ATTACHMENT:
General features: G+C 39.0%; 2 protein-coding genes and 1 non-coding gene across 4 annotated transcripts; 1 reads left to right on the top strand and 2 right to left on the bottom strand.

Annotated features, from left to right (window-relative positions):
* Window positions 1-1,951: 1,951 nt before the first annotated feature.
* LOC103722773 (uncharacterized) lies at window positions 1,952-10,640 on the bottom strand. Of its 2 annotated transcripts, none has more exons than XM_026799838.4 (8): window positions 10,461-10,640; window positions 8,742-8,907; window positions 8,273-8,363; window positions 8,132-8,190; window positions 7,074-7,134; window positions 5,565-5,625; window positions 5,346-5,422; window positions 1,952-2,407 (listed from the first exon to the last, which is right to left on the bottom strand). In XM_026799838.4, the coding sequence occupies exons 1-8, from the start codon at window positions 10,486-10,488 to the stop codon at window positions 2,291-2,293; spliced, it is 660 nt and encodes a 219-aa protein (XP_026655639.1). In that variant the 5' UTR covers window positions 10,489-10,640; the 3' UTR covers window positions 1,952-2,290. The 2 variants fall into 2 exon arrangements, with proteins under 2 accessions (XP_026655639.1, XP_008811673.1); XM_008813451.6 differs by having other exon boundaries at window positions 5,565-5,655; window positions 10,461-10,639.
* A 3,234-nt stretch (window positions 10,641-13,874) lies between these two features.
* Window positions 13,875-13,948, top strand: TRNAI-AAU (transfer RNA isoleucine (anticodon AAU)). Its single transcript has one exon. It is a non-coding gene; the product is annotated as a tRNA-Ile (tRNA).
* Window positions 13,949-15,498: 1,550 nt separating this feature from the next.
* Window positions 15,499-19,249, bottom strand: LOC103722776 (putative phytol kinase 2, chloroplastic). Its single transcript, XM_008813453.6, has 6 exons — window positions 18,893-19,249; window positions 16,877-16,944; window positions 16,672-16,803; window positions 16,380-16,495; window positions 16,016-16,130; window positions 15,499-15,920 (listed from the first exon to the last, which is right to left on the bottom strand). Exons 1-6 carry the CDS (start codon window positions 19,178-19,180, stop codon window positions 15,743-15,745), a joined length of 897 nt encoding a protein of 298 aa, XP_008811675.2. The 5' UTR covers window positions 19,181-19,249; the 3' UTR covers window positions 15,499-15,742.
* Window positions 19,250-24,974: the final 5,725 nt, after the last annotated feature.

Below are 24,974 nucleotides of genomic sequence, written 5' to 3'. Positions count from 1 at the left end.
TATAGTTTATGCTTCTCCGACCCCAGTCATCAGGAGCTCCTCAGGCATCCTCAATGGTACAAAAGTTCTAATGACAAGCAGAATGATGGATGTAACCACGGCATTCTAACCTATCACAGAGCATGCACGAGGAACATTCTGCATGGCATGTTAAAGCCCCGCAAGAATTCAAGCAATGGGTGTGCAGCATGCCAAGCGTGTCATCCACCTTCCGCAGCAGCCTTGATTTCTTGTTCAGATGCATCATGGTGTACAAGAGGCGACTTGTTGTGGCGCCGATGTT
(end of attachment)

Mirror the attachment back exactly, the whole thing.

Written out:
General features: G+C 39.0%; 2 protein-coding genes and 1 non-coding gene across 4 annotated transcripts; 1 reads left to right on the top strand and 2 right to left on the bottom strand.

Annotated features, from left to right (window-relative positions):
* Window positions 1-1,951: 1,951 nt before the first annotated feature.
* LOC103722773 (uncharacterized) lies at window positions 1,952-10,640 on the bottom strand. Of its 2 annotated transcripts, none has more exons than XM_026799838.4 (8): window positions 10,461-10,640; window positions 8,742-8,907; window positions 8,273-8,363; window positions 8,132-8,190; window positions 7,074-7,134; window positions 5,565-5,625; window positions 5,346-5,422; window positions 1,952-2,407 (listed from the first exon to the last, which is right to left on the bottom strand). In XM_026799838.4, the coding sequence occupies exons 1-8, from the start codon at window positions 10,486-10,488 to the stop codon at window positions 2,291-2,293; spliced, it is 660 nt and encodes a 219-aa protein (XP_026655639.1). In that variant the 5' UTR covers window positions 10,489-10,640; the 3' UTR covers window positions 1,952-2,290. The 2 variants fall into 2 exon arrangements, with proteins under 2 accessions (XP_026655639.1, XP_008811673.1); XM_008813451.6 differs by having other exon boundaries at window positions 5,565-5,655; window positions 10,461-10,639.
* A 3,234-nt stretch (window positions 10,641-13,874) lies between these two features.
* Window positions 13,875-13,948, top strand: TRNAI-AAU (transfer RNA isoleucine (anticodon AAU)). Its single transcript has one exon. It is a non-coding gene; the product is annotated as a tRNA-Ile (tRNA).
* Window positions 13,949-15,498: 1,550 nt separating this feature from the next.
* Window positions 15,499-19,249, bottom strand: LOC103722776 (putative phytol kinase 2, chloroplastic). Its single transcript, XM_008813453.6, has 6 exons — window positions 18,893-19,249; window positions 16,877-16,944; window positions 16,672-16,803; window positions 16,380-16,495; window positions 16,016-16,130; window positions 15,499-15,920 (listed from the first exon to the last, which is right to left on the bottom strand). Exons 1-6 carry the CDS (start codon window positions 19,178-19,180, stop codon window positions 15,743-15,745), a joined length of 897 nt encoding a protein of 298 aa, XP_008811675.2. The 5' UTR covers window positions 19,181-19,249; the 3' UTR covers window positions 15,499-15,742.
* Window positions 19,250-24,974: the final 5,725 nt, after the last annotated feature.

Below are 24,974 nucleotides of genomic sequence, written 5' to 3'. Positions count from 1 at the left end.
TATAGTTTATGCTTCTCCGACCCCAGTCATCAGGAGCTCCTCAGGCATCCTCAATGGTACAAAAGTTCTAATGACAAGCAGAATGATGGATGTAACCACGGCATTCTAACCTATCACAGAGCATGCACGAGGAACATTCTGCATGGCATGTTAAAGCCCCGCAAGAATTCAAGCAATGGGTGTGCAGCATGCCAAGCGTGTCATCCACCTTCCGCAGCAGCCTTGATTTCTTGTTCAGATGCATCATGGTGTACAAGAGGCGACTTGTTGTGGCGCCGATGTT